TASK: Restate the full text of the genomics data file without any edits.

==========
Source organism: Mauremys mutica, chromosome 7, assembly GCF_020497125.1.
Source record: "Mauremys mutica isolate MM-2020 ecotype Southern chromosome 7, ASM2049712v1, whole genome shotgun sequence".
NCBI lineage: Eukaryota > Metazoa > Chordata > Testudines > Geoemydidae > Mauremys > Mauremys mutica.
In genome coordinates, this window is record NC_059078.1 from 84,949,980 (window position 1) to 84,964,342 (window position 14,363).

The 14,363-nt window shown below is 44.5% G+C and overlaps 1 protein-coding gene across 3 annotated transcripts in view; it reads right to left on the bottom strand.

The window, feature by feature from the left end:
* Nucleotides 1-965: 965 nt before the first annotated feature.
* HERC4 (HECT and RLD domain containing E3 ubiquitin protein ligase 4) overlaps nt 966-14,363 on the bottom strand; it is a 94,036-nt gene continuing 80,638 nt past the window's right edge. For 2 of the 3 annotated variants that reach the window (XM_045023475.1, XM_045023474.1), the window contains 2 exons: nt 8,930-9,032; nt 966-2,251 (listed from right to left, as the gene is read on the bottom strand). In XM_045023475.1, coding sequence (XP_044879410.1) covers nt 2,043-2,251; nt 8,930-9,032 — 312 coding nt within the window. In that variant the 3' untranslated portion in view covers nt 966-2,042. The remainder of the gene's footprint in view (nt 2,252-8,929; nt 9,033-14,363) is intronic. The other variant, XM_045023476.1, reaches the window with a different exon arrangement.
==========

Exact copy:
Source organism: Mauremys mutica, chromosome 7, assembly GCF_020497125.1.
Source record: "Mauremys mutica isolate MM-2020 ecotype Southern chromosome 7, ASM2049712v1, whole genome shotgun sequence".
NCBI lineage: Eukaryota > Metazoa > Chordata > Testudines > Geoemydidae > Mauremys > Mauremys mutica.
In genome coordinates, this window is record NC_059078.1 from 84,949,980 (window position 1) to 84,964,342 (window position 14,363).

The 14,363-nt window shown below is 44.5% G+C and overlaps 1 protein-coding gene across 3 annotated transcripts in view; it reads right to left on the bottom strand.

The window, feature by feature from the left end:
* Nucleotides 1-965: 965 nt before the first annotated feature.
* HERC4 (HECT and RLD domain containing E3 ubiquitin protein ligase 4) overlaps nt 966-14,363 on the bottom strand; it is a 94,036-nt gene continuing 80,638 nt past the window's right edge. For 2 of the 3 annotated variants that reach the window (XM_045023475.1, XM_045023474.1), the window contains 2 exons: nt 8,930-9,032; nt 966-2,251 (listed from right to left, as the gene is read on the bottom strand). In XM_045023475.1, coding sequence (XP_044879410.1) covers nt 2,043-2,251; nt 8,930-9,032 — 312 coding nt within the window. In that variant the 3' untranslated portion in view covers nt 966-2,042. The remainder of the gene's footprint in view (nt 2,252-8,929; nt 9,033-14,363) is intronic. The other variant, XM_045023476.1, reaches the window with a different exon arrangement.